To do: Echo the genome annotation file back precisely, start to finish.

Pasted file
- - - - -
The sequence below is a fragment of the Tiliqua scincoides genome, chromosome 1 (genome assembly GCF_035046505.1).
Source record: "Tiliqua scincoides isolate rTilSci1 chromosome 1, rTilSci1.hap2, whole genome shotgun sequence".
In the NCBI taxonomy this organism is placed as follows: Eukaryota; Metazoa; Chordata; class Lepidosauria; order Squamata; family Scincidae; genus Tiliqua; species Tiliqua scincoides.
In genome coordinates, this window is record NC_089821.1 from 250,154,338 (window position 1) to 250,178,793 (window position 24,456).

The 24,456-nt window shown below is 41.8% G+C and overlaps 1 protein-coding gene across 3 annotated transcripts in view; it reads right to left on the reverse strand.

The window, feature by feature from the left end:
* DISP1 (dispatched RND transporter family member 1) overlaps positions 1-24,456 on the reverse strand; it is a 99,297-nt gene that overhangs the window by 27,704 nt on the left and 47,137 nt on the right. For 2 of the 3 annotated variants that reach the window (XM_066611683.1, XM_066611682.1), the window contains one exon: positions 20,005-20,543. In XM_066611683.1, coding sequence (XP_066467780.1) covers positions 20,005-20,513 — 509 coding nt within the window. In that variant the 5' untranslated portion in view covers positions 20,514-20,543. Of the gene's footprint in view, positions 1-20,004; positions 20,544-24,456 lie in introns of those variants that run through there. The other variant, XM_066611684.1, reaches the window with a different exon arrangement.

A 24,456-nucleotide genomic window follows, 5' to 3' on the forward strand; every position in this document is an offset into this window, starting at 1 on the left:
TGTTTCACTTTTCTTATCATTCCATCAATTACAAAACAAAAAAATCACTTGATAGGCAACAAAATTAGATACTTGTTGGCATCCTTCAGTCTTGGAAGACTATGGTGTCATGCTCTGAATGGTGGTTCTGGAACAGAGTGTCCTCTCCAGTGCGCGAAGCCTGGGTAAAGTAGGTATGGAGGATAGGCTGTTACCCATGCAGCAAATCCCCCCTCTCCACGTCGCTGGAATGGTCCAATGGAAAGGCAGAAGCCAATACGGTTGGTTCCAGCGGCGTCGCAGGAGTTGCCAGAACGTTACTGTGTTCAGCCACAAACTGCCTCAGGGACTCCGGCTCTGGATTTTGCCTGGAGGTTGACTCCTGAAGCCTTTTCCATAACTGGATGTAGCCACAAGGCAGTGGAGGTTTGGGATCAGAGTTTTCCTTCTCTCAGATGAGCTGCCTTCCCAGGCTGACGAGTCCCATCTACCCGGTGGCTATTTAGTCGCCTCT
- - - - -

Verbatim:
The sequence below is a fragment of the Tiliqua scincoides genome, chromosome 1 (genome assembly GCF_035046505.1).
Source record: "Tiliqua scincoides isolate rTilSci1 chromosome 1, rTilSci1.hap2, whole genome shotgun sequence".
In the NCBI taxonomy this organism is placed as follows: Eukaryota; Metazoa; Chordata; class Lepidosauria; order Squamata; family Scincidae; genus Tiliqua; species Tiliqua scincoides.
In genome coordinates, this window is record NC_089821.1 from 250,154,338 (window position 1) to 250,178,793 (window position 24,456).

The 24,456-nt window shown below is 41.8% G+C and overlaps 1 protein-coding gene across 3 annotated transcripts in view; it reads right to left on the reverse strand.

The window, feature by feature from the left end:
* DISP1 (dispatched RND transporter family member 1) overlaps positions 1-24,456 on the reverse strand; it is a 99,297-nt gene that overhangs the window by 27,704 nt on the left and 47,137 nt on the right. For 2 of the 3 annotated variants that reach the window (XM_066611683.1, XM_066611682.1), the window contains one exon: positions 20,005-20,543. In XM_066611683.1, coding sequence (XP_066467780.1) covers positions 20,005-20,513 — 509 coding nt within the window. In that variant the 5' untranslated portion in view covers positions 20,514-20,543. Of the gene's footprint in view, positions 1-20,004; positions 20,544-24,456 lie in introns of those variants that run through there. The other variant, XM_066611684.1, reaches the window with a different exon arrangement.

A 24,456-nucleotide genomic window follows, 5' to 3' on the forward strand; every position in this document is an offset into this window, starting at 1 on the left:
TGTTTCACTTTTCTTATCATTCCATCAATTACAAAACAAAAAAATCACTTGATAGGCAACAAAATTAGATACTTGTTGGCATCCTTCAGTCTTGGAAGACTATGGTGTCATGCTCTGAATGGTGGTTCTGGAACAGAGTGTCCTCTCCAGTGCGCGAAGCCTGGGTAAAGTAGGTATGGAGGATAGGCTGTTACCCATGCAGCAAATCCCCCCTCTCCACGTCGCTGGAATGGTCCAATGGAAAGGCAGAAGCCAATACGGTTGGTTCCAGCGGCGTCGCAGGAGTTGCCAGAACGTTACTGTGTTCAGCCACAAACTGCCTCAGGGACTCCGGCTCTGGATTTTGCCTGGAGGTTGACTCCTGAAGCCTTTTCCATAACTGGATGTAGCCACAAGGCAGTGGAGGTTTGGGATCAGAGTTTTCCTTCTCTCAGATGAGCTGCCTTCCCAGGCTGACGAGTCCCATCTACCCGGTGGCTATTTAGTCGCCTCT